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Biomechanics: Cockroaches inspire robot

Nature volume 530, page 257 (18 February 2016) | Download Citation

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Researchers have discovered how cockroaches can speed through gaps just millimetres high — and have used their findings to build a compressible robot.

Image: Proc. Natl Acad. Sci. USA

Kaushik Jayaram and Robert Full at the University of California, Berkeley, observed American cockroaches (Periplaneta americana) as they squeezed through a series of crevices that decreased in height. The insects could maintain speeds of up to 60 centimetres per second after entering these tight areas, and only slowed when the ceiling height reached 4 millimetres — about one-third of the insects' free-standing height. They achieved their speed by using their legs and feet to push against friction between their bodies, the ceiling and the ground.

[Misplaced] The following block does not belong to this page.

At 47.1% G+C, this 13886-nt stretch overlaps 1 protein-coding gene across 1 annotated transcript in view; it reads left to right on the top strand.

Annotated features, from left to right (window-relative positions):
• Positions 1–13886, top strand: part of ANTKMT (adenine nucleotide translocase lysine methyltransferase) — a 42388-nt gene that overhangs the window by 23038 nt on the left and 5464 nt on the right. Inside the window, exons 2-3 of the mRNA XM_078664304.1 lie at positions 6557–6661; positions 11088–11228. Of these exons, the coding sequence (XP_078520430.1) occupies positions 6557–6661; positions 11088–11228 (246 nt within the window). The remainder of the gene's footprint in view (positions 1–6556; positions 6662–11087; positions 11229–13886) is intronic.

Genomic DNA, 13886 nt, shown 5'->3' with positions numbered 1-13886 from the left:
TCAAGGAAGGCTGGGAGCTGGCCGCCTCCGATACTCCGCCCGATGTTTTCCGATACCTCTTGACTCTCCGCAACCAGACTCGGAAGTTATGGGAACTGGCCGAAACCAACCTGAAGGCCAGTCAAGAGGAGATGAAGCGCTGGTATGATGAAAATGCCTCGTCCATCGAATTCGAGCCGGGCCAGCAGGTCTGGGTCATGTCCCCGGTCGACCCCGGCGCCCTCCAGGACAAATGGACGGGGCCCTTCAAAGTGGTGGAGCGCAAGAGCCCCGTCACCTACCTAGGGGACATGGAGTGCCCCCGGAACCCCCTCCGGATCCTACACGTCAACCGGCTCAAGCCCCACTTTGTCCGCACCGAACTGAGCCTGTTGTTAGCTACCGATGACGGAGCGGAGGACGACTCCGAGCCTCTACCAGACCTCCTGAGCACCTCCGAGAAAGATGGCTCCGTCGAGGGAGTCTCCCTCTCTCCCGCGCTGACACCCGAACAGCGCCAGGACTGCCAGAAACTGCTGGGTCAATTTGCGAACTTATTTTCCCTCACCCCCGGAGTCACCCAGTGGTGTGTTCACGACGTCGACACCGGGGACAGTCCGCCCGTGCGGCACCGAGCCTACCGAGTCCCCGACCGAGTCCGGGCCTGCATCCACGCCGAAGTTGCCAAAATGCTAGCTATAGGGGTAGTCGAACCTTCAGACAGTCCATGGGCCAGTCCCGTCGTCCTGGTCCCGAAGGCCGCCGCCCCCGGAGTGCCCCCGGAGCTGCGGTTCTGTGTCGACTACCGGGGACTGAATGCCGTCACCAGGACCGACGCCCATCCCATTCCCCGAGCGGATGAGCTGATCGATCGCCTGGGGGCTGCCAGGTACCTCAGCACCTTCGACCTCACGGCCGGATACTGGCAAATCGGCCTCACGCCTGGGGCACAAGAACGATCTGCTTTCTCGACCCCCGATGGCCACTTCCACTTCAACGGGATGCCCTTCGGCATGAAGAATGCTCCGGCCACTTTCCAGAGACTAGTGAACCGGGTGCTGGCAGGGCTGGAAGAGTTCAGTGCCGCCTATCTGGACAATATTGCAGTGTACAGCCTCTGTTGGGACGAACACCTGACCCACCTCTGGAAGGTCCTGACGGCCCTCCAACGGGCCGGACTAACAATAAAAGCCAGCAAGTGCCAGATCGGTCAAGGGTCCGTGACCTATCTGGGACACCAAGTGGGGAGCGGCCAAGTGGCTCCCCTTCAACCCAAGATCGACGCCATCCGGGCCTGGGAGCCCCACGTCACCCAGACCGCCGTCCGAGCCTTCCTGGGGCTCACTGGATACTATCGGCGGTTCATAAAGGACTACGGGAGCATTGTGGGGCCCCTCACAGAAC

The cockroaches' mode of locomotion inspired the development of a soft-bodied robot (pictured left) that can compress its height by half (pictured right), allowing it to move through a tight space.

Proc. Natl Acad. Sci. USA http://doi.org/bch5 (2016)

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https://doi.org/10.1038/530257d

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